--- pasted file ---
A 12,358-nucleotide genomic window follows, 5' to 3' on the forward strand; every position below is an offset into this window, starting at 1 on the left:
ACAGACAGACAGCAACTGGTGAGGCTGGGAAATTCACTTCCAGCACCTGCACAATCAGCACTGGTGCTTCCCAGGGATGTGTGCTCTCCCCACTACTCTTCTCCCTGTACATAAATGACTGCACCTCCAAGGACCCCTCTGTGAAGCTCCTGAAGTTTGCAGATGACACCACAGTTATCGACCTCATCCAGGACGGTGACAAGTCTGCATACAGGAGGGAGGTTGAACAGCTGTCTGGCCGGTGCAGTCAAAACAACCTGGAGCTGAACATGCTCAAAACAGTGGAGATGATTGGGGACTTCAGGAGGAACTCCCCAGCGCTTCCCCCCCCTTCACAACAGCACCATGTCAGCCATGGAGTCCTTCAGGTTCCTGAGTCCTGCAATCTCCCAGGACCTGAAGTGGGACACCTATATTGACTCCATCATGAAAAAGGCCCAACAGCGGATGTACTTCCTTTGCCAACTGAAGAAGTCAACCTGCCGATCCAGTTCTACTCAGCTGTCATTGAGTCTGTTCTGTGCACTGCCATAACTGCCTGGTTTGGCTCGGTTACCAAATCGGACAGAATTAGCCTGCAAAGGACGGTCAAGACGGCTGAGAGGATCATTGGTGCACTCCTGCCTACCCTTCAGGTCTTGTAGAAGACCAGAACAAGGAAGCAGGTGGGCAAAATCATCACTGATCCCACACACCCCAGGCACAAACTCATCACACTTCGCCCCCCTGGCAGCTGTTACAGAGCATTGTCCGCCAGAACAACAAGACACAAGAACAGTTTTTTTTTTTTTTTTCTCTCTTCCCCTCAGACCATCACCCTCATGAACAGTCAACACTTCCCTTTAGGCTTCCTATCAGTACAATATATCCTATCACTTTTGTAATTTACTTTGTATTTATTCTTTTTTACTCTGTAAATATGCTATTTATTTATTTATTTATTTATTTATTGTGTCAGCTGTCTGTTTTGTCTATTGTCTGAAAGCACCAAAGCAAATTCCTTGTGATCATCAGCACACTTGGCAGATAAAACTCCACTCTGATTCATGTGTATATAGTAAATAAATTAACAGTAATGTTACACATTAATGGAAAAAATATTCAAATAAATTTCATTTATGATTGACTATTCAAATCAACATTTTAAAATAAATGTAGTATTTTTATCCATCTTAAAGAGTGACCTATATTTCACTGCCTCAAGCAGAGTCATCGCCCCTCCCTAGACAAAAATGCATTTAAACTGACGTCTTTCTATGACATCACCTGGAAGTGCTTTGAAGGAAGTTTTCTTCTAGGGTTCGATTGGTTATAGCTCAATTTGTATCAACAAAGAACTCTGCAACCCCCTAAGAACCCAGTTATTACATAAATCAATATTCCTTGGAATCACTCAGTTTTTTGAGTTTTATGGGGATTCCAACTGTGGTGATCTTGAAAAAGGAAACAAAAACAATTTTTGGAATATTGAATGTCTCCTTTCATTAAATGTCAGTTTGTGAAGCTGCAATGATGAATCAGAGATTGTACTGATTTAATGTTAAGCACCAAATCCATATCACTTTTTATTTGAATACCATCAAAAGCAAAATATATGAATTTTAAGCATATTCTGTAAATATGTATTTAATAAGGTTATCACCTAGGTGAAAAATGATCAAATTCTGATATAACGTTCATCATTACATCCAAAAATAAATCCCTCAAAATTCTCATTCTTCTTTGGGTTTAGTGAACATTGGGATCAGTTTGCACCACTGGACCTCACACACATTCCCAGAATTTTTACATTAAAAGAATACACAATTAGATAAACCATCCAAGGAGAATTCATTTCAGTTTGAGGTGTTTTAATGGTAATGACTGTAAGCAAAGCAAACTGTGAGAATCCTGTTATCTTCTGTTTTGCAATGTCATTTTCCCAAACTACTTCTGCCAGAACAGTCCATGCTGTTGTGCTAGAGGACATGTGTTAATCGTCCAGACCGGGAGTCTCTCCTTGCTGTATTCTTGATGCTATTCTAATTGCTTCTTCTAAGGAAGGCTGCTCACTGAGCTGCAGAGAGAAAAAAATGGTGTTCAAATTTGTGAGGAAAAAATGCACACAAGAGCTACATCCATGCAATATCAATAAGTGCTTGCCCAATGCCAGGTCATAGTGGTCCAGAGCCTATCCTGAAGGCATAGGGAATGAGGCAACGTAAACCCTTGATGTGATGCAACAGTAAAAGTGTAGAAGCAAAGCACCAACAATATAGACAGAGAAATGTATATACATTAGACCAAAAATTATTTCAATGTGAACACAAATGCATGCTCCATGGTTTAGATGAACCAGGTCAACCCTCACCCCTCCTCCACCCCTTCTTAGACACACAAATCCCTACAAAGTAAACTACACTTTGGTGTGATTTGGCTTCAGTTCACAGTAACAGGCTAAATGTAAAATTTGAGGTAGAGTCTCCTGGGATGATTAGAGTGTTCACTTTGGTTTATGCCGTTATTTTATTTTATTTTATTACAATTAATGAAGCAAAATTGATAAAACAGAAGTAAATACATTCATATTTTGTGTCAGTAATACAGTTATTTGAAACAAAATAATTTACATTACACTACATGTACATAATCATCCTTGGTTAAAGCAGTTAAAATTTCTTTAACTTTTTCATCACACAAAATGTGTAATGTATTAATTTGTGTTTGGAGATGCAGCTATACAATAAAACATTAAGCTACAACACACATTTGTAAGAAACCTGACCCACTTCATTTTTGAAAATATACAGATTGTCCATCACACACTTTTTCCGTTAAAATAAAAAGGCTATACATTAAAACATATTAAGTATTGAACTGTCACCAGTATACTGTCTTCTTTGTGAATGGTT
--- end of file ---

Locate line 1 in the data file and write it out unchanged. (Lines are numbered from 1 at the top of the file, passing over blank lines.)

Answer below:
A 12,358-nucleotide genomic window follows, 5' to 3' on the forward strand; every position below is an offset into this window, starting at 1 on the left: